GIBSS promises to reduce users’ electricity bill by half and guarantee that their water bill is zero. This is their joint campaign, and end goal. It is a clean technology company specialized in offering turnkey geothermal air conditioning design and installation. They are headquartered in Mumbai with offices in Delhi, Bengaluru, Hyderabad and Singapore. GIBSS has generated annual savings of over eight million electrical units and reduced over 150 million liters of water consumption for over 400 buildings in India to date.
As the two know, geothermal technology can be applied to any cooling or heating application, be it comfort purposes like air-conditioning or industrial applications. “In comparison to the traditional air conditioning systems, up to 60% energy savings can be achieved through this innovative technology,” explained Shenoy, who is the CEO at GIBSS.
In addition, the technology is also 100-percent water efficient, because it rejects heat via conduction and convection and not through evaporation as is the case in traditional air conditioning system cooling towers, which lose about 10 liters of water per hour to the atmosphere for every ton of air conditioning.
Shenoy explained that the idea of floating GIBSS was to make every building in India a net-zero energy building. He believes that the initial step in this effort is to reduce energy consumption and demand in buildings by a maximum of 60%. Energy efficiency can be achieved through the development and introduction of demand side ultra-efficient technologies like geothermal air conditioning, co-generation systems for hot water and LED/induction technology in lighting. Following that, supply-side solutions like solar can be introduced to help buildings achieve net zero energy.
Of the benefits of geo-exchange technology, Shenoy elaborated: “As per World Wide Fund, if developed for tropical regions such as India, it could reduce national electricity demand by more than 35 percent, national industrial water demand by 30 percent and green house gas emissions by more than 22 million metric tons.”
The geothermal market in India has large potential in the commercial and industrial domain. The geothermal installation base in India is expected to grow at an impressive 300% rate year on year for the following eight to ten years. According to geothermal experts in India, some of the factors that would trigger this growth would be the exceptional commercial viability of the technology with payback under three years, active participation from the Ministry of Renewable and New Energy through the draft National Geothermal Policy launched during REINVEST summit in February 2015, smart city projects planned in India actively exploring geothermal technology, and the more than 300-percent jump in the number of IGSHPA (the apex body for geothermal installations worldwide).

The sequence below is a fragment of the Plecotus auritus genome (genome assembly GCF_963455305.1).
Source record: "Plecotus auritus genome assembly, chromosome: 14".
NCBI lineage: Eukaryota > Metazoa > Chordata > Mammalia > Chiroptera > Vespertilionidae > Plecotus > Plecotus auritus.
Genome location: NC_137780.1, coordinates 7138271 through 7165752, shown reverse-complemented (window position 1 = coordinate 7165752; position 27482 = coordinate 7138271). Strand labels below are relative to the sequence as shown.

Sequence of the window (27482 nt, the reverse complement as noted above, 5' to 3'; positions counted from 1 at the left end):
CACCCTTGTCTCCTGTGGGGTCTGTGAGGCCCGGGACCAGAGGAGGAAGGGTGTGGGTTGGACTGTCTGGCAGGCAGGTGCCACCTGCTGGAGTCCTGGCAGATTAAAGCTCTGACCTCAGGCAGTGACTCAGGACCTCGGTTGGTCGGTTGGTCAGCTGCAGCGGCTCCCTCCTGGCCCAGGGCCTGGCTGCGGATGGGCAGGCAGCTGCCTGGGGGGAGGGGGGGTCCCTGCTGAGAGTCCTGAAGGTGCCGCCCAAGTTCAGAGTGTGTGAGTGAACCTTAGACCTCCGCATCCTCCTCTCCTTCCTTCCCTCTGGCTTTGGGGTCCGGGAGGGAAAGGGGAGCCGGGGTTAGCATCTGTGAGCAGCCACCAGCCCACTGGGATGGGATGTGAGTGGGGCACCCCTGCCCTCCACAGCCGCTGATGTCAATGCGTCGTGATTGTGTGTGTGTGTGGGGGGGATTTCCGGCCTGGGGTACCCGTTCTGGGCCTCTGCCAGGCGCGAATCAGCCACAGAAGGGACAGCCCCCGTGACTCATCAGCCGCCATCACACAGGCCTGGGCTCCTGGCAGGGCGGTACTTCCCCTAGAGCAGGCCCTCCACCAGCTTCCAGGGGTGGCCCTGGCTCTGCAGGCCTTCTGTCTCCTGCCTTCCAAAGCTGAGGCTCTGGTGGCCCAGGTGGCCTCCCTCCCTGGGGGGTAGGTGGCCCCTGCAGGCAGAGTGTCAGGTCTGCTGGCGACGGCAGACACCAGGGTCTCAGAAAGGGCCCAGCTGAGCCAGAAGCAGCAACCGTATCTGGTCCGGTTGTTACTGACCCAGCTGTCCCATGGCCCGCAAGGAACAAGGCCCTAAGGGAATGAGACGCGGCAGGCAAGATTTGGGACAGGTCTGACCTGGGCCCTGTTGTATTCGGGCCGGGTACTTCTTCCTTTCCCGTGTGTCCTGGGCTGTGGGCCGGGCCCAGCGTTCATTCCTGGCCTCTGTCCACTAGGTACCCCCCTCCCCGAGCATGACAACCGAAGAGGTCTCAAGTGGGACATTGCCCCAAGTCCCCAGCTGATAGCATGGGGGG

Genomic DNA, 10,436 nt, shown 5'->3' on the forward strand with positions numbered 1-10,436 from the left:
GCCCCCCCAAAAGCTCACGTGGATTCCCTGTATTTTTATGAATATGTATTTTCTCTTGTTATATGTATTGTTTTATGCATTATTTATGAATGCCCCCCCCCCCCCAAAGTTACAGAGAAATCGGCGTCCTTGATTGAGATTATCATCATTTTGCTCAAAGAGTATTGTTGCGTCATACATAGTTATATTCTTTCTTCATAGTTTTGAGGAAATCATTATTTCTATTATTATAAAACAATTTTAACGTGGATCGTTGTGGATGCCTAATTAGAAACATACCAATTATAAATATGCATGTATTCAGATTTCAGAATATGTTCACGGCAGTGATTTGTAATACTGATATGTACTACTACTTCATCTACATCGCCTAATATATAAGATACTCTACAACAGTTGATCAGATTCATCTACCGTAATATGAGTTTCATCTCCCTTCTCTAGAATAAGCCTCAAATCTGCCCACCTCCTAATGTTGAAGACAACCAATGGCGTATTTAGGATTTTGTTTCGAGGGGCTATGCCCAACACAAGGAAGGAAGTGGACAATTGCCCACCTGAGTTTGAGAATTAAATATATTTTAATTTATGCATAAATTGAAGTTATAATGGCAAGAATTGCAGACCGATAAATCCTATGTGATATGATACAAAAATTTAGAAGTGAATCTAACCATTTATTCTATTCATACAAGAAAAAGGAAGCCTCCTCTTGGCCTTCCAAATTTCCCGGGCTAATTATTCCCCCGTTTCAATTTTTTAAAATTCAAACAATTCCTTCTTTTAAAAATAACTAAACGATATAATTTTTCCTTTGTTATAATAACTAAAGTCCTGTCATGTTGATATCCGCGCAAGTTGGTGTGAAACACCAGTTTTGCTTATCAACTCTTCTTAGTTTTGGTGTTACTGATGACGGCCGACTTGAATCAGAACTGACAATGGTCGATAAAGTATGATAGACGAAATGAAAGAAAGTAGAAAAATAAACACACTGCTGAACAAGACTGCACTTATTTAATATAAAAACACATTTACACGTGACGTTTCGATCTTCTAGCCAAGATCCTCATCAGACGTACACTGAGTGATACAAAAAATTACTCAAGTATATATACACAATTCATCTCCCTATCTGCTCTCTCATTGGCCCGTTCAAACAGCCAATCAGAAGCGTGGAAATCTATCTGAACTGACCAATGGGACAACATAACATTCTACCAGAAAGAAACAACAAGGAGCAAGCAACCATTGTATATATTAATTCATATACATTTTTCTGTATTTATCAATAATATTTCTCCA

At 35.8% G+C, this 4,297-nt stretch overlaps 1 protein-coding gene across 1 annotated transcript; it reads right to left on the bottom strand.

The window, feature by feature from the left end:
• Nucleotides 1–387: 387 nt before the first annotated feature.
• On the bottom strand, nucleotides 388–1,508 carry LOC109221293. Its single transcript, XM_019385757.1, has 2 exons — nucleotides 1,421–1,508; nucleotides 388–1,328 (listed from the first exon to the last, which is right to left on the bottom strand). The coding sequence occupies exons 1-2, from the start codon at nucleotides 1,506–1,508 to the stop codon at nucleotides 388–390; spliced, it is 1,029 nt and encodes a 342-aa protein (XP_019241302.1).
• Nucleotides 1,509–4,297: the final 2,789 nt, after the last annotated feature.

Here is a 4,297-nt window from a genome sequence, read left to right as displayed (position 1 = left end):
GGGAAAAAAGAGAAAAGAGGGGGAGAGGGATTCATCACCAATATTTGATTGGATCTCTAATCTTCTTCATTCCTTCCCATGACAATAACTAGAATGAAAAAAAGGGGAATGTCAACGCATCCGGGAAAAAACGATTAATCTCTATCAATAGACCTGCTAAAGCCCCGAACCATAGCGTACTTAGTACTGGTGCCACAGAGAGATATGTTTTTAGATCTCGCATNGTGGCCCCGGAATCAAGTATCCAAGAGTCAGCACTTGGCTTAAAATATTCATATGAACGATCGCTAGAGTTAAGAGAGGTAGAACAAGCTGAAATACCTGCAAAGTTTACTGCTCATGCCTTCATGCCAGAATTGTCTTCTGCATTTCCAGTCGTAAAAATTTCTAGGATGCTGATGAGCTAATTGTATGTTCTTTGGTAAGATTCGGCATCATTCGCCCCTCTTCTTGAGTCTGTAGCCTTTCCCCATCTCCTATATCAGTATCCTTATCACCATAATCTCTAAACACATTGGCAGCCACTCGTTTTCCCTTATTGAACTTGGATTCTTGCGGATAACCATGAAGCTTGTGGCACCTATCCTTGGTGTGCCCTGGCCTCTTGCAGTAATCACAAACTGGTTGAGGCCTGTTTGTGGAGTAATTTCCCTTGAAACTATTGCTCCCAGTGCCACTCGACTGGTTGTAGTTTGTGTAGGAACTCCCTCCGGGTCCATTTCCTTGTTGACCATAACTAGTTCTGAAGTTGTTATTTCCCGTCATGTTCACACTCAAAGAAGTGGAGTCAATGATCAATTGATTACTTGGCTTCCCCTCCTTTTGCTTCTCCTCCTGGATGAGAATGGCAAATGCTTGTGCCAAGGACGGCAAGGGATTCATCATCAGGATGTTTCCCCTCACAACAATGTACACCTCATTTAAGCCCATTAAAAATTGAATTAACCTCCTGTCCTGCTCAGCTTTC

GIBSS is the pioneer of geo-exhange technology in India and took substantial R&D time for a strong launch. The four years invested in developing strategies to adapt the geo-exchange technology for tropical climates like India has resulted in four patent filings in geothermal strategies, design and geothermal vault, and copyrighted ground thermal and hydrological data for 29 cities in India, geothermal vault manufacturing (patent applied) in-house that reduces cycle time on project execution by about 30%, 11 IGSHPA accredited geothermal expert team, and key stakeholder in national geothermal policy discussions with the Ministry of New and Renewable Energy and Ministry of Water resources.
The company’s geo-exchange innovation promises a straightforward commercial payback of 2-3 years. They are also the country’s pioneers of geothermal cooling technology – introduced in 2012 – that is applied to tropical climates all around the world.
To provide some assurance on savings, GIBSS designed a performance bank guarantee and implemented a ‘pay from savings’ model where the customer would not have to pay upfront but pay from the savings that they had guaranteed to them. For their existing technology, which may still be in good working condition, GIBSS provided a buy back solution and routed it to an e-waste management ecosystem. To address service issues in towns like Mohali or Bellary, all spares would be delivered locally to the customer, so that in the rarest possibility of a malfunction, the customer has zero downtime.
Since starting up in 2009, GIBSS has been operating with more than 400 buildings across industrial, institutional and commercial settings like IT/BPOs, five-star hotels, data centers for space cooling applications and industrial plants like pharma, automotive, cement, FMCG for process cooling applications, to help them achieve a net zero-energy building path. It has received the India Innovation Award from the Ministry of Science & Technology, Government of India and ClimateSolver Award from World Wide Fund for Nature. Their latest achievement is winning an award for their innovations at the Marico Innovation for India Awards 2016.
Last December, the Indian School of Business campus in Mohali won the smartest building in India award. The campus utilizes GIBSS geothermal air conditioning and lighting technology that saves them 30% in electricity bills and also saves 13 million liters of water per year.
In short, GIBSS is only just beginning.
Japan – ElectraTherm Power+ Generator Commissioned in Japan on Geothermal District Heating System
Reno, Nevada – ElectraTherm, a leader in distributed waste heat to power generation, commissioned the Power+ Generator™ 4400 in Beppu, Japan. This is the first Power+ Generator in the country and it utilizes geothermal heat to generate fuel-free, emission-free electricity at the site. Commissioned in March, the Power+ runs off low temperature geothermal steam from a small district heating system. The power is sold to the local utility at an attractive feed-in-tariff rate for renewables. The existing geothermal well requires the temperature of the geothermal resource to be cooled before it can be used for heating. As the Power+ generates power, it also provides the necessary cooling with zero environmental impact or imposition on the onsen’s primary function as a community resource.